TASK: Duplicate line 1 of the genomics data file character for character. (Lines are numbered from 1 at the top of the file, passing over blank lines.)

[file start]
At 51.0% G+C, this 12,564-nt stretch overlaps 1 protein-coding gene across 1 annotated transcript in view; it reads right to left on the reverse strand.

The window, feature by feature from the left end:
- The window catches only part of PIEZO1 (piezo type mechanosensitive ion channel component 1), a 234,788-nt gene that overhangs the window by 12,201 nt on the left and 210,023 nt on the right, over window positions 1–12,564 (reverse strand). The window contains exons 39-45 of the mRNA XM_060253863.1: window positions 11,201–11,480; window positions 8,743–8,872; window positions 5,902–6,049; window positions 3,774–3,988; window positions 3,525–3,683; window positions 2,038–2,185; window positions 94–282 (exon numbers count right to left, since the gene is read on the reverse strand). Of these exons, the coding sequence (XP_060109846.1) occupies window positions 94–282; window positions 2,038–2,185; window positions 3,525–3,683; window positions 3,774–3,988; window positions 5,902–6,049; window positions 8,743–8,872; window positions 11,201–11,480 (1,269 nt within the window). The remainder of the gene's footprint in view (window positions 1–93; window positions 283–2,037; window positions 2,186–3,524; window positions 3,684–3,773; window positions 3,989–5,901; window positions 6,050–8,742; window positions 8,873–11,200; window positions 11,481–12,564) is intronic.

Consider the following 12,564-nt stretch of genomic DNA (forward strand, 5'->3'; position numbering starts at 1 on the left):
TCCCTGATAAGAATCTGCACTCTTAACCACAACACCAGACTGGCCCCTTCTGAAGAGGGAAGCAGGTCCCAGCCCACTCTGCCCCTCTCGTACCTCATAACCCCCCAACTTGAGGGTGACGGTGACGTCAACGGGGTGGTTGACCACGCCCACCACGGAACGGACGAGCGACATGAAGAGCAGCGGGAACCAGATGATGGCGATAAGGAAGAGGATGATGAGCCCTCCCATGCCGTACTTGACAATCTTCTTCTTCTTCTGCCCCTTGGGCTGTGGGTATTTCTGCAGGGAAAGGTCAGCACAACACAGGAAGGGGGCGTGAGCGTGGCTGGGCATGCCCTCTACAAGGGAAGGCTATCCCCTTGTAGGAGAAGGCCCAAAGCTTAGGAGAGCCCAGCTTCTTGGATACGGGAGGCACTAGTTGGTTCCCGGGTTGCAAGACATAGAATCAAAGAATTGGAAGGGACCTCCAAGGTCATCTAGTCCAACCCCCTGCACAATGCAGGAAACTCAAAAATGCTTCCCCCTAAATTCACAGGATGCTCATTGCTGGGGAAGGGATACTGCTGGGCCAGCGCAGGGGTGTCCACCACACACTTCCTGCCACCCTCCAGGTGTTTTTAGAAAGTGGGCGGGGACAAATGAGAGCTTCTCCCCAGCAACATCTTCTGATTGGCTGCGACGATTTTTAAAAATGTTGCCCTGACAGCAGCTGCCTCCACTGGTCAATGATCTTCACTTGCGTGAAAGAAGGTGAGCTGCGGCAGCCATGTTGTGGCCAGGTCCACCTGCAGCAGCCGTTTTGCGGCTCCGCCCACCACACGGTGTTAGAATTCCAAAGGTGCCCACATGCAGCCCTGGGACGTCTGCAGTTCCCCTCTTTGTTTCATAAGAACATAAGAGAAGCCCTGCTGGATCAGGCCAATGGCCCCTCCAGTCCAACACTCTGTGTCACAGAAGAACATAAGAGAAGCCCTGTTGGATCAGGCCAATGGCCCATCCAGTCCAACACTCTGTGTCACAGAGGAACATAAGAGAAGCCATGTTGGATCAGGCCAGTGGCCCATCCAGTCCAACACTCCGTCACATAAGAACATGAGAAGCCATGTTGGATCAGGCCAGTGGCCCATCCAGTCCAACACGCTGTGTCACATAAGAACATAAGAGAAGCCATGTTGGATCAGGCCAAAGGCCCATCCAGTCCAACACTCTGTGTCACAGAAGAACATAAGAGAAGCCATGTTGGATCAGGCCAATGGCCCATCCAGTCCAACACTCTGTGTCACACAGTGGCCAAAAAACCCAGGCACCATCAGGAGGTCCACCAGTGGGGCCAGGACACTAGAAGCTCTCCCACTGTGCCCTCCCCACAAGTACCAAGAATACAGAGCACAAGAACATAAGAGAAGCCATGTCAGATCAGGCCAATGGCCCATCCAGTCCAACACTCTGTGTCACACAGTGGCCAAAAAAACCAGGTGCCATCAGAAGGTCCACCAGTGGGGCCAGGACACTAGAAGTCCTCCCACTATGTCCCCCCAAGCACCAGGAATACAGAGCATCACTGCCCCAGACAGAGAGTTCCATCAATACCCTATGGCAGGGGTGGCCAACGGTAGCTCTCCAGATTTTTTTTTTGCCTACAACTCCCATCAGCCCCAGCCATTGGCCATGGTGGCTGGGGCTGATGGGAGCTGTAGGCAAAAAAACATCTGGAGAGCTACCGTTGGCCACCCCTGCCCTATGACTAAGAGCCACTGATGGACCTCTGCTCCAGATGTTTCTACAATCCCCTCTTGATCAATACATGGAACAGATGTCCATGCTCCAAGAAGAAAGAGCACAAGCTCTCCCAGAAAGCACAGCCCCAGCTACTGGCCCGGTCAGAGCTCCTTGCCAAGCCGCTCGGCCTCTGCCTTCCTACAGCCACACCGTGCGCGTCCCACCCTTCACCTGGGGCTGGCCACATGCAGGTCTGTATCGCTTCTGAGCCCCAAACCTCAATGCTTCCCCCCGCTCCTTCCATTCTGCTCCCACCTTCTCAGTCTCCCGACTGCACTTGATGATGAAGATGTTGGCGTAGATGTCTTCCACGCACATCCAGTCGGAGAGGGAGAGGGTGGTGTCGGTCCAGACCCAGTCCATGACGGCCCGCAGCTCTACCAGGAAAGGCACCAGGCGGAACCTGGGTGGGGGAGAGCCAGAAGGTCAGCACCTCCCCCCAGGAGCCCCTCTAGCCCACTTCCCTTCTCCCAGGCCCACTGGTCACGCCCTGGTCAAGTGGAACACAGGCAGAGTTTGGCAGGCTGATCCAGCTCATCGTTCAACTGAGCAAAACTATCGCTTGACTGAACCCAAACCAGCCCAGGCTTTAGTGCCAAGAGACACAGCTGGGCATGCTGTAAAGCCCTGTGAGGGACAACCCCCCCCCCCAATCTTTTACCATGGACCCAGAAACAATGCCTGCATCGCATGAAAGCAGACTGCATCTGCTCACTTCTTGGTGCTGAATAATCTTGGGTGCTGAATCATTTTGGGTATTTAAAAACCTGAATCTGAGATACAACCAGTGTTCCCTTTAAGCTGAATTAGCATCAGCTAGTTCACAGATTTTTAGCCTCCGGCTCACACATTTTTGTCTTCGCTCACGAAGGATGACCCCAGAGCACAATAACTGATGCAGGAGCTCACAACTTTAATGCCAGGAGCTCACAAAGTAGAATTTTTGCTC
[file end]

At 51.0% G+C, this 12,564-nt stretch overlaps 1 protein-coding gene across 1 annotated transcript in view; it reads right to left on the reverse strand.